The framework under which healthcare-related business was to operate was fiercely debated between the final quarter of the nineteenth century and the first quarter of the twentieth century. Many possible models were tried, ranging from unfettered liberal practice to schemes of mutual assistance. According to Doyal (1985), the medical profession as such was an important force lobbying for limiting the centralised regulation of practice and promoting a large degree of ‘free market’ at this time (Doyal 1985, pp. 168–169). This was not done purely out of capitalist greed, but also from a sense that the freedom of the profession would be a protection for the patient.2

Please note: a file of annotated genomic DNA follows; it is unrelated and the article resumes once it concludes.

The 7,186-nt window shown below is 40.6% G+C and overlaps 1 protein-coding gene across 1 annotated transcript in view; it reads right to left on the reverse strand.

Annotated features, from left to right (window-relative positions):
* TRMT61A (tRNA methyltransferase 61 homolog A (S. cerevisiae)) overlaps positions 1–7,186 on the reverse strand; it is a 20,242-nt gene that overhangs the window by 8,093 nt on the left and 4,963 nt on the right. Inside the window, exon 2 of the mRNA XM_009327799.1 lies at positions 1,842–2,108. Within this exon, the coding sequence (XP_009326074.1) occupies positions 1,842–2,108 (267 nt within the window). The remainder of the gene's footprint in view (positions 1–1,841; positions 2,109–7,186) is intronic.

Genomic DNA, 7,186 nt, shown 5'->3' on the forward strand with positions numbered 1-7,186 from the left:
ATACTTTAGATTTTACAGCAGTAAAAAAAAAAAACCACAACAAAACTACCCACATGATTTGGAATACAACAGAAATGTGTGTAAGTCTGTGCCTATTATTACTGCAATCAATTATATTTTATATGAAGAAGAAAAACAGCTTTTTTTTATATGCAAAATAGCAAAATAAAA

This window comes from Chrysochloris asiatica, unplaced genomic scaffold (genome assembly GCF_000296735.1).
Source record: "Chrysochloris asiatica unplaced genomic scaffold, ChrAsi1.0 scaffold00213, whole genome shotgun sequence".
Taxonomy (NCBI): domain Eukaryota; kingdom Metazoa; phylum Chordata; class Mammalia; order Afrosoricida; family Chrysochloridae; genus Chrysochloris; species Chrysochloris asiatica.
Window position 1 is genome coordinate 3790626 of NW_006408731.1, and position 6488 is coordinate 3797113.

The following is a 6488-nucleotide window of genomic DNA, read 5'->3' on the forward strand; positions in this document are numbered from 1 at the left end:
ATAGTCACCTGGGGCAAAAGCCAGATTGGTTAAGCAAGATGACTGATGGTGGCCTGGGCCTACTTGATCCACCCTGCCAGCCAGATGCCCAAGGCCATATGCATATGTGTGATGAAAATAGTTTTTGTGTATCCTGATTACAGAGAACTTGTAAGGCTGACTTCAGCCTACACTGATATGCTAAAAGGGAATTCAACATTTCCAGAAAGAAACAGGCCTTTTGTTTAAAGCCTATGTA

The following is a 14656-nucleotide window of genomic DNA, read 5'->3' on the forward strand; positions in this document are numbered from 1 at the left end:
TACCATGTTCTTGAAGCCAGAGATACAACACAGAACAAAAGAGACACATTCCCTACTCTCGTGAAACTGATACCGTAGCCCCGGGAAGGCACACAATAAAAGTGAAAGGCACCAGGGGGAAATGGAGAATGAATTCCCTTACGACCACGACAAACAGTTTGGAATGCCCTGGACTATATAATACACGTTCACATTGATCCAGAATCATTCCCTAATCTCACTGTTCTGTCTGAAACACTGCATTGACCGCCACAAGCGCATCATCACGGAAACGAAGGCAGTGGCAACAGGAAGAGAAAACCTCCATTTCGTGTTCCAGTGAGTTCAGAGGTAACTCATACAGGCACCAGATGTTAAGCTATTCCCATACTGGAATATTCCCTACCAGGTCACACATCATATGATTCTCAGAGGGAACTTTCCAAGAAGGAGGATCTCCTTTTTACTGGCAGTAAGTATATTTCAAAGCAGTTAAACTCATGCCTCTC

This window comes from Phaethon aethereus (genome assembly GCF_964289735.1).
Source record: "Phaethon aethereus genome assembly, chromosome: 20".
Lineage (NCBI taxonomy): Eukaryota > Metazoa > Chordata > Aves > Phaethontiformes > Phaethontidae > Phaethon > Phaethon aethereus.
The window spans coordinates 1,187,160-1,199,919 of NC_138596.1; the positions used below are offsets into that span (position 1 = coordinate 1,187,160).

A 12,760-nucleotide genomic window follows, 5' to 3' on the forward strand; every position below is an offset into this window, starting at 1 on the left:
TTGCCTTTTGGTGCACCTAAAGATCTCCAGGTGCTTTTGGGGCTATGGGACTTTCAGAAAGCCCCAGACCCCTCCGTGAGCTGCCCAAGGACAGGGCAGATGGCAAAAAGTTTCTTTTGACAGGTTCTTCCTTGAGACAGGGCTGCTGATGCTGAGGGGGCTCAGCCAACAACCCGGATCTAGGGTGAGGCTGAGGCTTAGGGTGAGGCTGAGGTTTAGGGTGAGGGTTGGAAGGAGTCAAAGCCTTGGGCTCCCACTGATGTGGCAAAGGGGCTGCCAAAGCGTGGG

This argument is even more relevant when applied to the Pharmaceutical activity, which at that time operated at a similar level to healthcare practitioners (small commercial concerns). In fact, when the opportunity came to test the centralised state regulation of production in state economies, the criticism quickly emerged that such regulation, through its choices and priorities, served the needs of the state rather than those of the individuals.3 The fear was that a state run healthcare system would develop the structures with most impact on ‘macro-level markers’—markers at population level, i.e., index of health factors, productive capacity, etc.4 It is not difficult to imagine how such reasons would influence streams of funding for research and development, with ‘macro-markers’ given a disproportionate priority over ‘micro-aspects’ of individual well-being. For a profession working at the micro level—the individual encounter—this was a situation to avoid. The solution found was to adopt a framework where the sum of ‘micro-aspects’ (i.e., the pooled interests of individual patients) would develop ‘market forces’ generating their own priorities, therefore addressing the individual’s well-being. The twentieth century has seen the rise in mechanisms for the states to influence the levers of the market so to achieve a balance between the macro and micro-level concerns in many areas of business, seen as covert attempts to address the macro-level factors.5